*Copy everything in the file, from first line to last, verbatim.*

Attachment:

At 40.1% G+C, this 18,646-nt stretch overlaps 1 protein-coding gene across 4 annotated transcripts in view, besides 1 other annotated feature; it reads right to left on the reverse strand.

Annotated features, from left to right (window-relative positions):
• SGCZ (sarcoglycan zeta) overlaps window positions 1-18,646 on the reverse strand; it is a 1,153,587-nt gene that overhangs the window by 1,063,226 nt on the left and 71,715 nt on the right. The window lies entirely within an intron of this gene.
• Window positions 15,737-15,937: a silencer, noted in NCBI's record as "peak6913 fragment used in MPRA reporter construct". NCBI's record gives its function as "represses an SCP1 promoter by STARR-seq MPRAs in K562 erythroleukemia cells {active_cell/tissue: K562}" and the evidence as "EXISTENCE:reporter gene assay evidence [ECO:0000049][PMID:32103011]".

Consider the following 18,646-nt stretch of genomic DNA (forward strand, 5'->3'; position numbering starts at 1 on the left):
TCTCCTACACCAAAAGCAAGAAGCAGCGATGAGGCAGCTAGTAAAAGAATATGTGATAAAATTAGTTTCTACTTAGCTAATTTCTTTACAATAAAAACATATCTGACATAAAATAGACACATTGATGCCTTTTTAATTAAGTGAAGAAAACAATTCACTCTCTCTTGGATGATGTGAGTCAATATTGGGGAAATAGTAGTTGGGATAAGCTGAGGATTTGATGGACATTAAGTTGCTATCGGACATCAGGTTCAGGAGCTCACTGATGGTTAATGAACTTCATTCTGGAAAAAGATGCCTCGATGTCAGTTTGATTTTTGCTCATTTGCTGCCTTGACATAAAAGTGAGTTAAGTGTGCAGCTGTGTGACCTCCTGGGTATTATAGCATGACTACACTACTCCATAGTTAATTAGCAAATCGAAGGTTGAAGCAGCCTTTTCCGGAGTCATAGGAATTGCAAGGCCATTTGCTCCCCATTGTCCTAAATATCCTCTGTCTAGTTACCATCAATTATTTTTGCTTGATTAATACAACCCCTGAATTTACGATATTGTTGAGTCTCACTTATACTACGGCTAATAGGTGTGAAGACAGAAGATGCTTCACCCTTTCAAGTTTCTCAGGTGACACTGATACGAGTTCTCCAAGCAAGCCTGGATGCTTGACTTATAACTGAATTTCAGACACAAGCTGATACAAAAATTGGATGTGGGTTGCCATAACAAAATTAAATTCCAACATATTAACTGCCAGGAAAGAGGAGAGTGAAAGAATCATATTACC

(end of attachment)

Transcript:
At 40.1% G+C, this 18,646-nt stretch overlaps 1 protein-coding gene across 4 annotated transcripts in view, besides 1 other annotated feature; it reads right to left on the reverse strand.

Annotated features, from left to right (window-relative positions):
• SGCZ (sarcoglycan zeta) overlaps window positions 1-18,646 on the reverse strand; it is a 1,153,587-nt gene that overhangs the window by 1,063,226 nt on the left and 71,715 nt on the right. The window lies entirely within an intron of this gene.
• Window positions 15,737-15,937: a silencer, noted in NCBI's record as "peak6913 fragment used in MPRA reporter construct". NCBI's record gives its function as "represses an SCP1 promoter by STARR-seq MPRAs in K562 erythroleukemia cells {active_cell/tissue: K562}" and the evidence as "EXISTENCE:reporter gene assay evidence [ECO:0000049][PMID:32103011]".

Consider the following 18,646-nt stretch of genomic DNA (forward strand, 5'->3'; position numbering starts at 1 on the left):
TCTCCTACACCAAAAGCAAGAAGCAGCGATGAGGCAGCTAGTAAAAGAATATGTGATAAAATTAGTTTCTACTTAGCTAATTTCTTTACAATAAAAACATATCTGACATAAAATAGACACATTGATGCCTTTTTAATTAAGTGAAGAAAACAATTCACTCTCTCTTGGATGATGTGAGTCAATATTGGGGAAATAGTAGTTGGGATAAGCTGAGGATTTGATGGACATTAAGTTGCTATCGGACATCAGGTTCAGGAGCTCACTGATGGTTAATGAACTTCATTCTGGAAAAAGATGCCTCGATGTCAGTTTGATTTTTGCTCATTTGCTGCCTTGACATAAAAGTGAGTTAAGTGTGCAGCTGTGTGACCTCCTGGGTATTATAGCATGACTACACTACTCCATAGTTAATTAGCAAATCGAAGGTTGAAGCAGCCTTTTCCGGAGTCATAGGAATTGCAAGGCCATTTGCTCCCCATTGTCCTAAATATCCTCTGTCTAGTTACCATCAATTATTTTTGCTTGATTAATACAACCCCTGAATTTACGATATTGTTGAGTCTCACTTATACTACGGCTAATAGGTGTGAAGACAGAAGATGCTTCACCCTTTCAAGTTTCTCAGGTGACACTGATACGAGTTCTCCAAGCAAGCCTGGATGCTTGACTTATAACTGAATTTCAGACACAAGCTGATACAAAAATTGGATGTGGGTTGCCATAACAAAATTAAATTCCAACATATTAACTGCCAGGAAAGAGGAGAGTGAAAGAATCATATTACC